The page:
Before we get into how to care for this popular houseplant, let’s take a look at the botanical characteristics. It’s important to understand this plant’s native environment, as it will typically perform the best when that habitat is mirrored to the best of your ability.
The Philodendron brandtianum can grow in multiple forms including as an epiphyte, a hemiepiphyte, or terrestrial plant.
In their natural environment, some Philodendrons choose to grow as epiphytes to make use of the light, misty areas of the upper story of the rainforest.
On the ground, the competition for nutrients, water, and air is tough, but higher up there are pockets of nutrients to be found in the branches of trees that climbing plants like Philodendron brandtianum can take advantage of, as well as the extra light and moisture.
Grown as an epiphyte, Philodendron brandtianum needs some sort of support like a tree or trellis to grow up, and clean air and water around it to gather nutrients.
Epiphytic Philodendrons sow their seed in the upper story of the forest. These little seedlings grow as epiphytes and then once they reach a certain size, they send aerial roots downwards that eventually touch the ground where they can then take up nutrients, air and water from the forest floor. These are the hemiepiphyte Philodendrons.
Terrestrial philodendrons grown in soil are the most common ones we use as houseplants. It is easier to get nutrients and water to a plants’ cells by adding these to the soil.
Each of these ways to grow the plants will have an effect on growth. Some will cause the plant to grow slower and can even produce different markings on the leaves. Sunlight, temperature, and soil type also have an effect on the final color and form of the plant.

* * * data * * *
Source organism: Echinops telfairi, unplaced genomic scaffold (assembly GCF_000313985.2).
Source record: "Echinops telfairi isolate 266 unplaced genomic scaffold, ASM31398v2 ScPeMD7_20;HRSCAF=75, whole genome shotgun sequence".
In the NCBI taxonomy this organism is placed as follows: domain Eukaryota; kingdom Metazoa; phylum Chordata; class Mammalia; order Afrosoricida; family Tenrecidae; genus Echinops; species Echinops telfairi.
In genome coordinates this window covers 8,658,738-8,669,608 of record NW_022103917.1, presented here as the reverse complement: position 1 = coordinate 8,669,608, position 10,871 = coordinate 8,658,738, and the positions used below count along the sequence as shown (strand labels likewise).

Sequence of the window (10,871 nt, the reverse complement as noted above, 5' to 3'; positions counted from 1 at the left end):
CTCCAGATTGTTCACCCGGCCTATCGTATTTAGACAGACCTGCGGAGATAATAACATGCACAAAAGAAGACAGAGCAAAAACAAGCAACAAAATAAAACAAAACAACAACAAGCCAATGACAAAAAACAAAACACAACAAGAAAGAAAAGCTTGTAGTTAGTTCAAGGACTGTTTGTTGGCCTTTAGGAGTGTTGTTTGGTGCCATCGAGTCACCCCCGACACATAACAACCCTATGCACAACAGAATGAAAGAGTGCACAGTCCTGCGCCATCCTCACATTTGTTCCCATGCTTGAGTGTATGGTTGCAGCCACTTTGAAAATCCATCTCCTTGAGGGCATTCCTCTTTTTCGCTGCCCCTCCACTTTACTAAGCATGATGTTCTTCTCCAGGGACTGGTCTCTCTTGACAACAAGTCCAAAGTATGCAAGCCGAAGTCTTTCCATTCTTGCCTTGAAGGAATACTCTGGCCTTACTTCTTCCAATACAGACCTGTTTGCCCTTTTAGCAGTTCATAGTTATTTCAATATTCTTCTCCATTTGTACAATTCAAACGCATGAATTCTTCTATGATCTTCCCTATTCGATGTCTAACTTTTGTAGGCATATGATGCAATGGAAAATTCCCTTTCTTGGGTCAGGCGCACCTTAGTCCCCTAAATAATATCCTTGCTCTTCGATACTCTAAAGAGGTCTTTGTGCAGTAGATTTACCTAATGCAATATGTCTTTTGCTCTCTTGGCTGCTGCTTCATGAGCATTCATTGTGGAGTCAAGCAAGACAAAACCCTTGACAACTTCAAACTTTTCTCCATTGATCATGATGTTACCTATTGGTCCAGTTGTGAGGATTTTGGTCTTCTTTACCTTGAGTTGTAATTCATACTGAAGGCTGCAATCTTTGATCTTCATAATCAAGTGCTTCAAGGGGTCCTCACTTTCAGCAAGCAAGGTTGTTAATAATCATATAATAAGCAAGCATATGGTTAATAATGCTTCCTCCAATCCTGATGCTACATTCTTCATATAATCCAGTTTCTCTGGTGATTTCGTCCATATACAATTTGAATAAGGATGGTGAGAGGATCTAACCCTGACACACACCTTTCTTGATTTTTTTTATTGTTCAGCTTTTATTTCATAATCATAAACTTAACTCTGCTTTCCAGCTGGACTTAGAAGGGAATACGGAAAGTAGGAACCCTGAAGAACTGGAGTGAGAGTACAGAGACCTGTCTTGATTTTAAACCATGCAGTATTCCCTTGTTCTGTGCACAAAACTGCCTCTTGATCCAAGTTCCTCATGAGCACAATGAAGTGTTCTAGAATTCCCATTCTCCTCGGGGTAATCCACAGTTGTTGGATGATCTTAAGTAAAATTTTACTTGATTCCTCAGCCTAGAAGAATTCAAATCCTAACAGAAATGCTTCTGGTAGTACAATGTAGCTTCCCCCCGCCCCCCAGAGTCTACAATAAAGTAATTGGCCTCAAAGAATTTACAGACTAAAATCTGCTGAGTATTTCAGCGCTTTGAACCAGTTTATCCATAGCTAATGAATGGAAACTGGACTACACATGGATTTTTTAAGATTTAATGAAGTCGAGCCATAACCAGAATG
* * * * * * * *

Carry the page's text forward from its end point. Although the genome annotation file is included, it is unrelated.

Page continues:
As they grow, Philodendrons develop patterns at a cellular level that allow the leaves to change their appearance. This ability can change the leaves of Philodendron brandtianum from shades of orange to the blends of olive green and silver.
The leaves are also different sizes depending on environmental and growing conditions. The average leaf is 4-7 inches and when mature, the plants can grow up to 12 inches long.
This plant grows to around 4-5 feet indoors. Outdoors and in ideal conditions, they can get much bigger.
Philodendron brandtianum is a plant with multiple uses in a design. Plant in a hanging basket or a pot to tumble over the sides, or train it up a support like a moss pole. It can also be added to a terrarium for a contrasting color with other green-leaved plants.
These plants can also be grown outdoors under trees in dappled shade. They do well in USDA Zones 9-11 outdoors. Outside these zones, it’s best to grow indoors where heat and humidity can be controlled.
How to Grow
When it comes to growing Philodendron brandtianum, there are many different factors to consider. This plant needs the proper amount of light, water, fertilizer, and the right soil for it to reach its maximum growth potential. Let’s look at each of these important factors in greater detail.
As with most houseplants, Philodendron brandtianum needs bright indirect sunlight. It will grow in lower lighting conditions, but won’t perform as well. Intense direct sunlight will burn and damage the leaves, inviting bacteria and pests to attack.
If the leaves start to yellow, it may be a sign that the plant needs more light. Try a south or west-facing window with filtered sunlight.
To grow outdoors, the plants must be sheltered from direct sunlight for most of the day. Dappled shade under trees is ideal.